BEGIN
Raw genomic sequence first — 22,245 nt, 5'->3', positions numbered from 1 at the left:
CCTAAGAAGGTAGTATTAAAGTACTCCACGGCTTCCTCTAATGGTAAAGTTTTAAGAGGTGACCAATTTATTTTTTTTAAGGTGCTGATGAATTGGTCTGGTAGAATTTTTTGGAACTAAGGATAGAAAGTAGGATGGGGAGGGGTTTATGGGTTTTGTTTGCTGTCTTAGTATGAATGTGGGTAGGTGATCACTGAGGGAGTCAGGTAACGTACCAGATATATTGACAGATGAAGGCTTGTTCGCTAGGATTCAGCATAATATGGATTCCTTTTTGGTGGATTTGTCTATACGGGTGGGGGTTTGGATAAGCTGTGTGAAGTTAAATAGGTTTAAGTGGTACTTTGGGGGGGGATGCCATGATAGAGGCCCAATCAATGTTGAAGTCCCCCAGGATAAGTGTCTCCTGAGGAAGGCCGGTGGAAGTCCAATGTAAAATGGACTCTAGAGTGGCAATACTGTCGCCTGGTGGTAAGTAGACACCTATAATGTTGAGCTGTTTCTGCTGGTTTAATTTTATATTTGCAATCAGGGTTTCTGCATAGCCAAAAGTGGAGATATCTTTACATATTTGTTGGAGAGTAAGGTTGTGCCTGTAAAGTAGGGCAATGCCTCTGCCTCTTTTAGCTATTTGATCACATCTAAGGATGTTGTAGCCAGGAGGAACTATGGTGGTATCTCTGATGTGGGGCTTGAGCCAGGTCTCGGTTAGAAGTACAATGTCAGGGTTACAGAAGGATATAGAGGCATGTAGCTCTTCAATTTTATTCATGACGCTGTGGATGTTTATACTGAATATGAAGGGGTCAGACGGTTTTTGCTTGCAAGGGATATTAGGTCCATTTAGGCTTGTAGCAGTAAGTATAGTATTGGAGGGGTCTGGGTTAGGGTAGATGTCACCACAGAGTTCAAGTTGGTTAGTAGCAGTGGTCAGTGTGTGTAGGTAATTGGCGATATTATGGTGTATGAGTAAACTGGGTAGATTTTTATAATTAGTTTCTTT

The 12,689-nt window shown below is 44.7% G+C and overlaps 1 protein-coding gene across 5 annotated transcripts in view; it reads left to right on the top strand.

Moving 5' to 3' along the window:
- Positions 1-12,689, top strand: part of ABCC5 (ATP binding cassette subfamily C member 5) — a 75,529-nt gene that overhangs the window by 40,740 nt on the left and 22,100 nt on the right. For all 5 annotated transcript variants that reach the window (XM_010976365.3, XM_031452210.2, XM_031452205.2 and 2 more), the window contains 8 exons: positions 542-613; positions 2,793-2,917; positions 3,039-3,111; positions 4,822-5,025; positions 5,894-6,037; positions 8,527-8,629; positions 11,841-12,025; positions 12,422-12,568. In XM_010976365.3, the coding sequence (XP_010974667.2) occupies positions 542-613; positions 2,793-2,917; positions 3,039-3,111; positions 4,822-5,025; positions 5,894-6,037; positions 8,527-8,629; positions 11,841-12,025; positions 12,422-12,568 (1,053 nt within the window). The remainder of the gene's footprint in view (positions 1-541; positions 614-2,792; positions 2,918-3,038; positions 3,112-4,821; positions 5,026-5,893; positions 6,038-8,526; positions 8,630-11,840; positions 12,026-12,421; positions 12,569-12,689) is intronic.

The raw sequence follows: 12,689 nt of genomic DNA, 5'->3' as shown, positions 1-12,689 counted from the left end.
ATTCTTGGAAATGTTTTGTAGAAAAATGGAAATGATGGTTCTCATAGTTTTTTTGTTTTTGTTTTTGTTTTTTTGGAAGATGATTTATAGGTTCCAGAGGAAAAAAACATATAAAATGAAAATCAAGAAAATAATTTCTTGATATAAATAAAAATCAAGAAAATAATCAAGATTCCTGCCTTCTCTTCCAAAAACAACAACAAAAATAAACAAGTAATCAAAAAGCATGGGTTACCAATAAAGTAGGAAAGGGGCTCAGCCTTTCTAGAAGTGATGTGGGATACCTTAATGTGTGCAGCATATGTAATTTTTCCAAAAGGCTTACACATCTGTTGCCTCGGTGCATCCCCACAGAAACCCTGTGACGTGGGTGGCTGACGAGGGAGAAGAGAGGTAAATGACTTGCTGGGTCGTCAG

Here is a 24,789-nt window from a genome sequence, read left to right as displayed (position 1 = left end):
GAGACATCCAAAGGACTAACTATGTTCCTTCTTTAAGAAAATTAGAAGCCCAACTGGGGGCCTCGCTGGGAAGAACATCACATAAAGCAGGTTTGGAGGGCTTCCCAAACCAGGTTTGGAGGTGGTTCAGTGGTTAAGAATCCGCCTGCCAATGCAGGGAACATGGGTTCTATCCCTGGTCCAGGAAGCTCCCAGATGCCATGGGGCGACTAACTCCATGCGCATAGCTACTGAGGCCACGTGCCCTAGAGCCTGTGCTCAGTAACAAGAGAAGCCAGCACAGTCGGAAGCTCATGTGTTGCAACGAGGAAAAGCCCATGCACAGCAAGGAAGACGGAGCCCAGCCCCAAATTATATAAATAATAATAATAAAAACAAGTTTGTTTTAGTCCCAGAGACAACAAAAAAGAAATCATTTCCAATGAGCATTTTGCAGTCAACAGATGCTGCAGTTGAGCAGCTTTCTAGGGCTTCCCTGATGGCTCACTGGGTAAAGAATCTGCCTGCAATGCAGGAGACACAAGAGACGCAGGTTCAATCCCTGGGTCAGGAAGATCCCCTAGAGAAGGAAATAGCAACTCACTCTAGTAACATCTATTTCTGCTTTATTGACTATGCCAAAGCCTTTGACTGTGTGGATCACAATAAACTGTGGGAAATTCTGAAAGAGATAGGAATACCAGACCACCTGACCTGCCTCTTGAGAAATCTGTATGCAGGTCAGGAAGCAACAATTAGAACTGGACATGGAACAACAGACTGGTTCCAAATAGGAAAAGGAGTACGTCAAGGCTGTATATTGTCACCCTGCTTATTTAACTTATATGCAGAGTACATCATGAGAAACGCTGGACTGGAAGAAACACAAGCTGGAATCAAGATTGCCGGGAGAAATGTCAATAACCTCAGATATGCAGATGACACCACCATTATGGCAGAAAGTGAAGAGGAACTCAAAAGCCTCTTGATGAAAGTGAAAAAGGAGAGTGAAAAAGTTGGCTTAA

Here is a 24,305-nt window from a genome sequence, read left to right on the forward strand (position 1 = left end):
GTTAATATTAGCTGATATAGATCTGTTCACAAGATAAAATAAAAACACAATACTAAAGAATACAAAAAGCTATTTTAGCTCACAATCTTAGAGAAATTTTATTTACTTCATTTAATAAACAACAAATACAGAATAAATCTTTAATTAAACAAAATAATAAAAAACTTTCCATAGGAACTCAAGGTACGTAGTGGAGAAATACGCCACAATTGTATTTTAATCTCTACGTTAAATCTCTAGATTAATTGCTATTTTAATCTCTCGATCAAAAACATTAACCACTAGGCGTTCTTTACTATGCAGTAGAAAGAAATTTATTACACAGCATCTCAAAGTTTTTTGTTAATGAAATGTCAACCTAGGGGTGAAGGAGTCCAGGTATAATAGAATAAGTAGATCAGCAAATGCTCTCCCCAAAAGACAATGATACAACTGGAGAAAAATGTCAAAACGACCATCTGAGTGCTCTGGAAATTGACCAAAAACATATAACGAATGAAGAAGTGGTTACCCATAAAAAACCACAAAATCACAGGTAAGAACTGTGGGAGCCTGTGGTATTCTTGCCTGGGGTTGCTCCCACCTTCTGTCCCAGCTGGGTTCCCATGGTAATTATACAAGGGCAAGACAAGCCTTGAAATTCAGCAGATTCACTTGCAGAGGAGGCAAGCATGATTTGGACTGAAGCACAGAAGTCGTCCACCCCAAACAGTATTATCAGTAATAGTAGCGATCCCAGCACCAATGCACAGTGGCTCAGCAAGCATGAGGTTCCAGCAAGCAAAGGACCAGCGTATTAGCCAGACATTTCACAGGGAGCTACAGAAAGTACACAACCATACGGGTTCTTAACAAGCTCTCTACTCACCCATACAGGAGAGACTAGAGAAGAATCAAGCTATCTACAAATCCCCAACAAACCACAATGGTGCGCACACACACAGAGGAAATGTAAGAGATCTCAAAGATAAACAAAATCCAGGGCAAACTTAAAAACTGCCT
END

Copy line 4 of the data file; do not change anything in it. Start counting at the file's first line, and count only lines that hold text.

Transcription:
Moving 5' to 3' along the window: